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grace; and the looking even to that inheritanco makes them go cheerfully through all pains and troubles here, as light and momentary, and not worth the naming in comparison of that glory that shall be revealed, Rom. viii. 16-18. In the mean time, the best and most easy condition of the sons of God, cannot satisfy them, nor stay their fighs and groans, waiting and longing for that day of their full redemptio, ib. ver. 23.
Now, this is the great rule, not only for servants, but for all the servants of God, in what estate soever, to set the Lord always before them, Psal. xvi. 8. and to study with St Paul, to have a conscience void of offence towards God and man, Acts xxiv. 16.; to eye, and to apply constantly to their actions, and their inward thoughts, the command of God; to walk by that rule abroad, and at home in their houses, and in the several ways of their calling; as an exact workman is ever and anon applying his rule to his work, and squaring it; and from conscience towards God, to do and suffer his will cheerfully in every thing, being content that he chose their condition and their trials for them; only desirous to be assured, that he hath chofen them for his own, and given them right to the glorious liberty of the fons of God, Rom. viii. 21. still endeavouring to walk in that way that leads to it; overlooking this moment, and all things in it; accounting it a very indifferent matter what is their outward ftate here in this moment, provided they may be happy in eternity. Whether we be high or low here, bond or free, it imports little, seeing all these differences will be so quickly at an end, and there shall not be so much as any track or footstep of them left with particular men.
It is so in their graves ; you may distinguish the greater from the less by their tombs, but by their dust you cannot: And with the whole world it shall be so in the end. All monuments and palaces, with cottages, shall be made fire, as our Apostle tells us, The elements fall melt with fervent heat, and the earth and all the works tberein mall be burnt up, 2 Pet. iii. 10.
Ver. 21. For even bereunto were je called ; because
Christ also suffered for us, leaving us an example,
that ye pould follow his steps. 22. Who did no fin, neither was guile found in his
mouth. 23. Who when he was reviled, reviled not again ; when
be suffered, he threatened not ; but committed himself to Him that judgeth righteously. THE rules that God hath set noen to live by are
universally just, and there is an universal obligation upon all men to obey them; but as they are particularly addressed to his own people in his word, they are out of question particularly bound to yield obedience, and have many peculiar persuasives to it, that extend not to others, which are therefore usually represented to them, and pressed upon them in the holy Scriptures. Thus the preface of the laws runs to Israel ; besides that, I am Jehovah, and have supreme power to give men laws, is added, I am thy God, especially thy Deliverer from slavery and bondage, and so have a peculiar right to thy obedience; so Deut. vii. 6. Thus the Apostle here urgeth this point in hand, of inoffensiveness and patience, particularly in Christian servants: But so as it fits every Christian in his station, for bereunto, says he, ye are called. Whatsoever others do, though they think this too strait a rule, yet you are tied to it by your own calling and profession, as you are Christians; and this is evidently the highest and clearest reason that can be, and of greatest power with a Christian, namely, the example of Jesus Christ himself; for Christ also suffered for us, &c.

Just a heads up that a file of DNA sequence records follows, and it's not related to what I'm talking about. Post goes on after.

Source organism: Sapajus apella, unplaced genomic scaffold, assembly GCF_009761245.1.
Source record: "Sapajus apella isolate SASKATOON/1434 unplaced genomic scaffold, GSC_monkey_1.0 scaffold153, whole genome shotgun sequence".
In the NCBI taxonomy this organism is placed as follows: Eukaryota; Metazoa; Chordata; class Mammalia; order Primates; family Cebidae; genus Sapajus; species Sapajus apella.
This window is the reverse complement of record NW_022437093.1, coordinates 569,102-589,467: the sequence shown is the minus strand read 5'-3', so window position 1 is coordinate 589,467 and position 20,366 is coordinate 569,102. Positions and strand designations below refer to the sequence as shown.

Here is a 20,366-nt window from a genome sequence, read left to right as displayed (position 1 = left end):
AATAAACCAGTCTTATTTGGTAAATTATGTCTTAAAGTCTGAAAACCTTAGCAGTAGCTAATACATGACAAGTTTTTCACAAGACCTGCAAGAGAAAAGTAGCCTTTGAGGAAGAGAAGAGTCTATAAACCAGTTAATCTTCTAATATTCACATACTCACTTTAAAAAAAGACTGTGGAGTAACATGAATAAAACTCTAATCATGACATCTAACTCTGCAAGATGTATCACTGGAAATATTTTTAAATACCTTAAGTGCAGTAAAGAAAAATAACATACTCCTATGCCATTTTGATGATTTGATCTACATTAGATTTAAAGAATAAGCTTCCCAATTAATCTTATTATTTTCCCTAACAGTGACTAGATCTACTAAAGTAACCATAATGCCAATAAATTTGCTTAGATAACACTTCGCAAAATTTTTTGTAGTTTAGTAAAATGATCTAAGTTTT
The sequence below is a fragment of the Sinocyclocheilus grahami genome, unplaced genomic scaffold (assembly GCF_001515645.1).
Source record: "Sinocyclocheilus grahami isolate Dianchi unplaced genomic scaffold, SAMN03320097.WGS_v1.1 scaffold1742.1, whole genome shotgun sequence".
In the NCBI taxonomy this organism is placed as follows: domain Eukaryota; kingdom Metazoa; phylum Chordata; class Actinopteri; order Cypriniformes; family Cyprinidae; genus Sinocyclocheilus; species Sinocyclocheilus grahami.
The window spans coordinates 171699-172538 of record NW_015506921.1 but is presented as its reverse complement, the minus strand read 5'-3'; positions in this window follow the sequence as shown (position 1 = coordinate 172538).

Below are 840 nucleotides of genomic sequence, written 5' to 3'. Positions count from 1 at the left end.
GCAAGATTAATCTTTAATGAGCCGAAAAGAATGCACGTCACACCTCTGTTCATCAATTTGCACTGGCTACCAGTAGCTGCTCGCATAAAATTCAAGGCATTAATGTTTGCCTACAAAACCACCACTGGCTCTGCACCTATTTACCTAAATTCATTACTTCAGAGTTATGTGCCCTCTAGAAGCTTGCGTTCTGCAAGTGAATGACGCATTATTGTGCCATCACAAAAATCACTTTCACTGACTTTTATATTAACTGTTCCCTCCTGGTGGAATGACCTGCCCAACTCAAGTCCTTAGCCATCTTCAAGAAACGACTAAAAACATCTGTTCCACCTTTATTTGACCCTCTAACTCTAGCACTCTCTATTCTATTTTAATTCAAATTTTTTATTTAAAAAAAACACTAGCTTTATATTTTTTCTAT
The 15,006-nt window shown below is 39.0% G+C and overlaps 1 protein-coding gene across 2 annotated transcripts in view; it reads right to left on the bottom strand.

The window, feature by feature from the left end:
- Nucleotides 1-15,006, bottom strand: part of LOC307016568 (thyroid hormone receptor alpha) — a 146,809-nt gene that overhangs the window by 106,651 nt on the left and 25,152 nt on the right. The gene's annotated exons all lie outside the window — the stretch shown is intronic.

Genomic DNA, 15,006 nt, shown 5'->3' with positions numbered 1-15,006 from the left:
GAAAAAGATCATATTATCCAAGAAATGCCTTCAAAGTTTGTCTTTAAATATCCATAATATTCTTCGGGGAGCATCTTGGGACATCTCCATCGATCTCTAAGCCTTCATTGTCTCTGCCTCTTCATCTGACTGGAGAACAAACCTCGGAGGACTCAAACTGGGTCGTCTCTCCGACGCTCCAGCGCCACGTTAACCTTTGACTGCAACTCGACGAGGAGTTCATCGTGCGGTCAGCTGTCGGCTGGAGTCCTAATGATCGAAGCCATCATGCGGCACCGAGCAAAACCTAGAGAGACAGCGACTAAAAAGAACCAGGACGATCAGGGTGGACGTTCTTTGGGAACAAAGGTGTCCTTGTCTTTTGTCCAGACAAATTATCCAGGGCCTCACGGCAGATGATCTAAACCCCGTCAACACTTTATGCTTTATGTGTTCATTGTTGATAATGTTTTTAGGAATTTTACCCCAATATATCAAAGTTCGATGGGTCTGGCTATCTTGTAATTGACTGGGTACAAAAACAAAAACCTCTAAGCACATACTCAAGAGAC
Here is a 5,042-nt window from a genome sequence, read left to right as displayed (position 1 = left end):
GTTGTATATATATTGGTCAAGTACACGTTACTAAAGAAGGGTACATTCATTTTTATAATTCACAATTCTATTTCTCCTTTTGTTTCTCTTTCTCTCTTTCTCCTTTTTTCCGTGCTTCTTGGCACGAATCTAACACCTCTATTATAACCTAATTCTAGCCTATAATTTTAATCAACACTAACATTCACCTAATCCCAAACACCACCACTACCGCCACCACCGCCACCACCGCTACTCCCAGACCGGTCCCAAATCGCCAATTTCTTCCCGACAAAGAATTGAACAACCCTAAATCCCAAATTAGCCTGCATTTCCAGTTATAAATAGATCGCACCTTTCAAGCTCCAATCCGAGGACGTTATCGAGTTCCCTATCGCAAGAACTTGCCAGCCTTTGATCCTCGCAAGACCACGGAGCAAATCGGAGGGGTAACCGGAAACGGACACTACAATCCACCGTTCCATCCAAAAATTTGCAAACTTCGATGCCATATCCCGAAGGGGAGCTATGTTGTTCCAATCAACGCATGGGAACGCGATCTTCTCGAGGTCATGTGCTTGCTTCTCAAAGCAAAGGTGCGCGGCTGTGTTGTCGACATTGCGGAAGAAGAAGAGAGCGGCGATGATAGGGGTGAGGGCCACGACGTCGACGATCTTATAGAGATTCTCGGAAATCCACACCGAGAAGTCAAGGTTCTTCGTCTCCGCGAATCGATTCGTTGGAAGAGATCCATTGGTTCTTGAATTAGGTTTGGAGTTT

So it is all but one entire argument, that they ought thus to behave themselves, because it is the very thing they are called to, as their conformity to
Jesus Christ, whose they profess to be, yea, with whom, as Christians, they profess themselves to be one.
Hereunto were ye called.] This, in the general, is a thing that ought to be ever before our eye, to consider the nature and end of our calling, and to endeavour in all things to suit it ; to think in every occurrence, What doth the calling of a Christian require of me in this? But the truth is, the most do not mind this ; we profefs ourselves to be Chriftians, and never think what kind of behaviour this obliges us to, and what manner of persons it becomes us to be in all holy converfation, but walk disorderly out of our rank, inordinately. You that are profane, were you called by the gospel to serve the world and your lufts, to swearing, and rioting, and voluptuousness? Hear you not the Apostle testifying the contrary, in express terms, That God bath not called us to uncleanness, but unto holiness? 1 Thef. iv. 7. You that are of proud contentious fpirits, are you suitable to this holy calling ? No, for we are called to peace, i Cor. vii. 15. says the same Apostle : But we ftudy not this holy calling, and therefore we walk so incongruously, so unlike the gospel, we lie, and do not the truth, as St John speaks, 1 John i. 6. our actions belie us.